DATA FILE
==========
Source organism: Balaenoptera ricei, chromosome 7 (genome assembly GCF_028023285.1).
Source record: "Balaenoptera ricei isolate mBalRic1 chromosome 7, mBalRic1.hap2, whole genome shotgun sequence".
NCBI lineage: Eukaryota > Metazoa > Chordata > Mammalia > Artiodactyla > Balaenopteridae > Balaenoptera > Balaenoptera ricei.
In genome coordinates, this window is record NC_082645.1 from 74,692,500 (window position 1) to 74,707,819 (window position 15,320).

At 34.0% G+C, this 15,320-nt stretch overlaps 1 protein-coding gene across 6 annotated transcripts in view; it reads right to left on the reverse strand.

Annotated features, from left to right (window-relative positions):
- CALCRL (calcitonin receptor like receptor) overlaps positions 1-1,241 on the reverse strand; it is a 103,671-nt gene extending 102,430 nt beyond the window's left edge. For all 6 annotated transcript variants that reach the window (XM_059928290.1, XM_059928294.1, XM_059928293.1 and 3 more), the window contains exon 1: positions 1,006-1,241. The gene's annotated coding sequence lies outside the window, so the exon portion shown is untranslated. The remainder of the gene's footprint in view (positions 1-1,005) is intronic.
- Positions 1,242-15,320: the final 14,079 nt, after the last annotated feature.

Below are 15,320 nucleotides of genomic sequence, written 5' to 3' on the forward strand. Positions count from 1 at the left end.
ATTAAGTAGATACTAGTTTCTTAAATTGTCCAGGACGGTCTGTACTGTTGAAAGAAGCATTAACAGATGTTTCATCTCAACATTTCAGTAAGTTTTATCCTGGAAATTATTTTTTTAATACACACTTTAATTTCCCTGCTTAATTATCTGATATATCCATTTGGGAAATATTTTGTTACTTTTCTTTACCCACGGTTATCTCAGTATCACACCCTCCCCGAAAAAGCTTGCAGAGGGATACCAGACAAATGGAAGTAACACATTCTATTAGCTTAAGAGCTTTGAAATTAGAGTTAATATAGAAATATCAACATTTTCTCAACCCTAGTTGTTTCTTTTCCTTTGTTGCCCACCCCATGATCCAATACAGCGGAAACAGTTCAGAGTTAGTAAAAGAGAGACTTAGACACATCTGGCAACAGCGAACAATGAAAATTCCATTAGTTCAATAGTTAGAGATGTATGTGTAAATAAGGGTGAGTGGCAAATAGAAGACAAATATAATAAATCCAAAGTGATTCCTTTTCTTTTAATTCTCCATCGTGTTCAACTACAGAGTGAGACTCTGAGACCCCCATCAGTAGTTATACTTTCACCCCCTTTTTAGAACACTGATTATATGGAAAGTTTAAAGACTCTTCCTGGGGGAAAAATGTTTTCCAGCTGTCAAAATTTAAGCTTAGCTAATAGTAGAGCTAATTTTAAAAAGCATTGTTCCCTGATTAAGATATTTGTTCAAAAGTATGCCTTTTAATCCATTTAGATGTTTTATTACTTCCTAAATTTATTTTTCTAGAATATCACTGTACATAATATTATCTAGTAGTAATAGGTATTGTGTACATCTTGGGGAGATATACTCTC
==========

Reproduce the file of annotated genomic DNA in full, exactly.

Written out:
Source organism: Balaenoptera ricei, chromosome 7 (genome assembly GCF_028023285.1).
Source record: "Balaenoptera ricei isolate mBalRic1 chromosome 7, mBalRic1.hap2, whole genome shotgun sequence".
NCBI lineage: Eukaryota > Metazoa > Chordata > Mammalia > Artiodactyla > Balaenopteridae > Balaenoptera > Balaenoptera ricei.
In genome coordinates, this window is record NC_082645.1 from 74,692,500 (window position 1) to 74,707,819 (window position 15,320).

At 34.0% G+C, this 15,320-nt stretch overlaps 1 protein-coding gene across 6 annotated transcripts in view; it reads right to left on the reverse strand.

Annotated features, from left to right (window-relative positions):
- CALCRL (calcitonin receptor like receptor) overlaps positions 1-1,241 on the reverse strand; it is a 103,671-nt gene extending 102,430 nt beyond the window's left edge. For all 6 annotated transcript variants that reach the window (XM_059928290.1, XM_059928294.1, XM_059928293.1 and 3 more), the window contains exon 1: positions 1,006-1,241. The gene's annotated coding sequence lies outside the window, so the exon portion shown is untranslated. The remainder of the gene's footprint in view (positions 1-1,005) is intronic.
- Positions 1,242-15,320: the final 14,079 nt, after the last annotated feature.

Below are 15,320 nucleotides of genomic sequence, written 5' to 3' on the forward strand. Positions count from 1 at the left end.
ATTAAGTAGATACTAGTTTCTTAAATTGTCCAGGACGGTCTGTACTGTTGAAAGAAGCATTAACAGATGTTTCATCTCAACATTTCAGTAAGTTTTATCCTGGAAATTATTTTTTTAATACACACTTTAATTTCCCTGCTTAATTATCTGATATATCCATTTGGGAAATATTTTGTTACTTTTCTTTACCCACGGTTATCTCAGTATCACACCCTCCCCGAAAAAGCTTGCAGAGGGATACCAGACAAATGGAAGTAACACATTCTATTAGCTTAAGAGCTTTGAAATTAGAGTTAATATAGAAATATCAACATTTTCTCAACCCTAGTTGTTTCTTTTCCTTTGTTGCCCACCCCATGATCCAATACAGCGGAAACAGTTCAGAGTTAGTAAAAGAGAGACTTAGACACATCTGGCAACAGCGAACAATGAAAATTCCATTAGTTCAATAGTTAGAGATGTATGTGTAAATAAGGGTGAGTGGCAAATAGAAGACAAATATAATAAATCCAAAGTGATTCCTTTTCTTTTAATTCTCCATCGTGTTCAACTACAGAGTGAGACTCTGAGACCCCCATCAGTAGTTATACTTTCACCCCCTTTTTAGAACACTGATTATATGGAAAGTTTAAAGACTCTTCCTGGGGGAAAAATGTTTTCCAGCTGTCAAAATTTAAGCTTAGCTAATAGTAGAGCTAATTTTAAAAAGCATTGTTCCCTGATTAAGATATTTGTTCAAAAGTATGCCTTTTAATCCATTTAGATGTTTTATTACTTCCTAAATTTATTTTTCTAGAATATCACTGTACATAATATTATCTAGTAGTAATAGGTATTGTGTACATCTTGGGGAGATATACTCTC